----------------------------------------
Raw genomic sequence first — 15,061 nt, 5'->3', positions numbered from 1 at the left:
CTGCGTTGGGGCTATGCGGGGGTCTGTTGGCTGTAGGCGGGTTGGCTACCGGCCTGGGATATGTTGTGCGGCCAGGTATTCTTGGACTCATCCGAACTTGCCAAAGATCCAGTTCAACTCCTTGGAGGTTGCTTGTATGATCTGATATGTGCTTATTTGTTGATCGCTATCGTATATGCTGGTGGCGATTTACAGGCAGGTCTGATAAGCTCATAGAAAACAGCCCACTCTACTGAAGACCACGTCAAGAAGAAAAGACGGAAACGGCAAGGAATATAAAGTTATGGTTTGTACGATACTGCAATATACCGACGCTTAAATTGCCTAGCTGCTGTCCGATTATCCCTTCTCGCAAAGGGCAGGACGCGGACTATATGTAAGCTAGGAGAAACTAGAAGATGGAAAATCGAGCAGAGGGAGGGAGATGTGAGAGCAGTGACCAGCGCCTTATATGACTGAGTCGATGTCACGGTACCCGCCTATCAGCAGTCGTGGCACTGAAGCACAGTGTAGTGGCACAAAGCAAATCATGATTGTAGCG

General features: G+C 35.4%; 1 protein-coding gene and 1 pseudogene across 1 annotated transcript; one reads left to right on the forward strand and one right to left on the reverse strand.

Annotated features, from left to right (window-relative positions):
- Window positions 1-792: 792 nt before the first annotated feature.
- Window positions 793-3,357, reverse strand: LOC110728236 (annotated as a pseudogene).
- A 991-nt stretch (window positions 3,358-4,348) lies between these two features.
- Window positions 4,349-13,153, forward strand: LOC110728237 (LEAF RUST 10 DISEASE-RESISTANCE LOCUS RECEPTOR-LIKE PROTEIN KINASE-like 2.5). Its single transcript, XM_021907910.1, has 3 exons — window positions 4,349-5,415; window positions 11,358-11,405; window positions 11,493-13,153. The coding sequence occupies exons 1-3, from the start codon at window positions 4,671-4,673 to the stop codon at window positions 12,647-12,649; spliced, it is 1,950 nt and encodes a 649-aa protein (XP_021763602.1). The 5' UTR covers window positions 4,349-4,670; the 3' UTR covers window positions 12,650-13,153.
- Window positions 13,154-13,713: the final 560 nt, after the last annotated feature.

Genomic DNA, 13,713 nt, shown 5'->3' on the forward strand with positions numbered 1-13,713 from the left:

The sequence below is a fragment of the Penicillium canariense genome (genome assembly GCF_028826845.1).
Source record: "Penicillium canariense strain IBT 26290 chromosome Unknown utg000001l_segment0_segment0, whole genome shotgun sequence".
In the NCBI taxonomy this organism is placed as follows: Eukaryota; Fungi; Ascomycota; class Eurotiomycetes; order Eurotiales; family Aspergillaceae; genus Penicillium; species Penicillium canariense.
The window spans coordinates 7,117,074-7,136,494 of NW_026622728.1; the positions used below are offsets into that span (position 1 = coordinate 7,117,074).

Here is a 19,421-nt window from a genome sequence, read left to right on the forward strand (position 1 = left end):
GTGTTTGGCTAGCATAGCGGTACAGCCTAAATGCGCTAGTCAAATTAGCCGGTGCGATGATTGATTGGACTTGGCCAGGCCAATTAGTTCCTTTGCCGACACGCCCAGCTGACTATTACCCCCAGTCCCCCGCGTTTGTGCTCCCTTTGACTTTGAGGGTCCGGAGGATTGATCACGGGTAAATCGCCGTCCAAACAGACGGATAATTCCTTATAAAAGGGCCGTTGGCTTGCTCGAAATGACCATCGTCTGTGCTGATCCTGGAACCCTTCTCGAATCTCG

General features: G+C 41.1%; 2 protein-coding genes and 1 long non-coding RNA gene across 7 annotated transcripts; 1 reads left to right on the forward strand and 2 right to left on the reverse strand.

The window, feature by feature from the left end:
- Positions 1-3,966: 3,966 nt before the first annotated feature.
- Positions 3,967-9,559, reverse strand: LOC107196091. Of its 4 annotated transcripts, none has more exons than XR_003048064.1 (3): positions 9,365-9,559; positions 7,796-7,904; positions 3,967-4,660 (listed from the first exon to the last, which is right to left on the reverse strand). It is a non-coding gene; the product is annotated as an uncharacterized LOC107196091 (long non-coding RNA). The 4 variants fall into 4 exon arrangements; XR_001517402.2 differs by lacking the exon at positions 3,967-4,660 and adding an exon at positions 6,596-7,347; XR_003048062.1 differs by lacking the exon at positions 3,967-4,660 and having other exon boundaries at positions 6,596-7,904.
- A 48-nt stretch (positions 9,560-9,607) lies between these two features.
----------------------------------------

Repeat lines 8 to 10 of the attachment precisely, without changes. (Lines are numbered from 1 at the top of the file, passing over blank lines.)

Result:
- Window positions 4,349-13,153, forward strand: LOC110728237 (LEAF RUST 10 DISEASE-RESISTANCE LOCUS RECEPTOR-LIKE PROTEIN KINASE-like 2.5). Its single transcript, XM_021907910.1, has 3 exons — window positions 4,349-5,415; window positions 11,358-11,405; window positions 11,493-13,153. The coding sequence occupies exons 1-3, from the start codon at window positions 4,671-4,673 to the stop codon at window positions 12,647-12,649; spliced, it is 1,950 nt and encodes a 649-aa protein (XP_021763602.1). The 5' UTR covers window positions 4,349-4,670; the 3' UTR covers window positions 12,650-13,153.
- Window positions 13,154-13,713: the final 560 nt, after the last annotated feature.

Genomic DNA, 13,713 nt, shown 5'->3' on the forward strand with positions numbered 1-13,713 from the left: